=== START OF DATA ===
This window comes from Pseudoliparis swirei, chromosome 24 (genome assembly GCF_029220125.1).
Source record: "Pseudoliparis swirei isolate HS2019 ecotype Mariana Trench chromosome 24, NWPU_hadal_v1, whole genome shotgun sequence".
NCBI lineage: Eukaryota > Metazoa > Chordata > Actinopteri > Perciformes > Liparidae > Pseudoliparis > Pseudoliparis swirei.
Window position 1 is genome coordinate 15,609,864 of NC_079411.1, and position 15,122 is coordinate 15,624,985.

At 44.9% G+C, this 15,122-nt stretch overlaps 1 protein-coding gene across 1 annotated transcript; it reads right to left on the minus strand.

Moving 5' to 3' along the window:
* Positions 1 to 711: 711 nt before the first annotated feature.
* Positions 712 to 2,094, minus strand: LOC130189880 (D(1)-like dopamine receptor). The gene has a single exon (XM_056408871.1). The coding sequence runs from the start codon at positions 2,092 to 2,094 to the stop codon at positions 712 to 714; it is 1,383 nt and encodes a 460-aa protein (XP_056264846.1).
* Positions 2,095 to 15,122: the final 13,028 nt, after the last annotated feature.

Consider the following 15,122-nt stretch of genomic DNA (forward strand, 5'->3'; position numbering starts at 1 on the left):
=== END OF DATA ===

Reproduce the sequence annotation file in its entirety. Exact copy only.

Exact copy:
This window comes from Pseudoliparis swirei, chromosome 24 (genome assembly GCF_029220125.1).
Source record: "Pseudoliparis swirei isolate HS2019 ecotype Mariana Trench chromosome 24, NWPU_hadal_v1, whole genome shotgun sequence".
NCBI lineage: Eukaryota > Metazoa > Chordata > Actinopteri > Perciformes > Liparidae > Pseudoliparis > Pseudoliparis swirei.
Window position 1 is genome coordinate 15,609,864 of NC_079411.1, and position 15,122 is coordinate 15,624,985.

At 44.9% G+C, this 15,122-nt stretch overlaps 1 protein-coding gene across 1 annotated transcript; it reads right to left on the minus strand.

Moving 5' to 3' along the window:
* Positions 1 to 711: 711 nt before the first annotated feature.
* Positions 712 to 2,094, minus strand: LOC130189880 (D(1)-like dopamine receptor). The gene has a single exon (XM_056408871.1). The coding sequence runs from the start codon at positions 2,092 to 2,094 to the stop codon at positions 712 to 714; it is 1,383 nt and encodes a 460-aa protein (XP_056264846.1).
* Positions 2,095 to 15,122: the final 13,028 nt, after the last annotated feature.

Consider the following 15,122-nt stretch of genomic DNA (forward strand, 5'->3'; position numbering starts at 1 on the left):